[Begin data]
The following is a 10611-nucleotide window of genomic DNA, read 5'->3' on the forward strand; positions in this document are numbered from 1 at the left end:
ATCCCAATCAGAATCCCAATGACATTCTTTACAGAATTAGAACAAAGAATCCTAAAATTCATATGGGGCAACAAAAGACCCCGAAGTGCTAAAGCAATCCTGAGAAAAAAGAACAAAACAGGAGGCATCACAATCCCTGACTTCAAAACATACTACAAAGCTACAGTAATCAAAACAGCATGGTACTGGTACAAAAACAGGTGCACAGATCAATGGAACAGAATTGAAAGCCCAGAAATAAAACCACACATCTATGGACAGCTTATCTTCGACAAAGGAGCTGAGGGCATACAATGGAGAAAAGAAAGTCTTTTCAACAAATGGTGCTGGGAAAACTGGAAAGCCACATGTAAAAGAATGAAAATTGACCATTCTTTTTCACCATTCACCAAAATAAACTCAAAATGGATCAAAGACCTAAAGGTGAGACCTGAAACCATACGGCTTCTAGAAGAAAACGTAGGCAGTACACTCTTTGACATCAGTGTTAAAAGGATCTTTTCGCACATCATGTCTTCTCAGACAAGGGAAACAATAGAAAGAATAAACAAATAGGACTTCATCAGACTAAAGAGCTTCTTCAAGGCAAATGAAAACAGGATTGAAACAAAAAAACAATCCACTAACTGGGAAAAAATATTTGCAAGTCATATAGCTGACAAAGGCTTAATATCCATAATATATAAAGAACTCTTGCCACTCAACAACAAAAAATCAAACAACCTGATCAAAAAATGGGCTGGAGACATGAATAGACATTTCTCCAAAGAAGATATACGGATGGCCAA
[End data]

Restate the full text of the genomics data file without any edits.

The following is a 10611-nucleotide window of genomic DNA, read 5'->3' on the forward strand; positions in this document are numbered from 1 at the left end:
ATCCCAATCAGAATCCCAATGACATTCTTTACAGAATTAGAACAAAGAATCCTAAAATTCATATGGGGCAACAAAAGACCCCGAAGTGCTAAAGCAATCCTGAGAAAAAAGAACAAAACAGGAGGCATCACAATCCCTGACTTCAAAACATACTACAAAGCTACAGTAATCAAAACAGCATGGTACTGGTACAAAAACAGGTGCACAGATCAATGGAACAGAATTGAAAGCCCAGAAATAAAACCACACATCTATGGACAGCTTATCTTCGACAAAGGAGCTGAGGGCATACAATGGAGAAAAGAAAGTCTTTTCAACAAATGGTGCTGGGAAAACTGGAAAGCCACATGTAAAAGAATGAAAATTGACCATTCTTTTTCACCATTCACCAAAATAAACTCAAAATGGATCAAAGACCTAAAGGTGAGACCTGAAACCATACGGCTTCTAGAAGAAAACGTAGGCAGTACACTCTTTGACATCAGTGTTAAAAGGATCTTTTCGCACATCATGTCTTCTCAGACAAGGGAAACAATAGAAAGAATAAACAAATAGGACTTCATCAGACTAAAGAGCTTCTTCAAGGCAAATGAAAACAGGATTGAAACAAAAAAACAATCCACTAACTGGGAAAAAATATTTGCAAGTCATATAGCTGACAAAGGCTTAATATCCATAATATATAAAGAACTCTTGCCACTCAACAACAAAAAATCAAACAACCTGATCAAAAAATGGGCTGGAGACATGAATAGACATTTCTCCAAAGAAGATATACGGATGGCCAA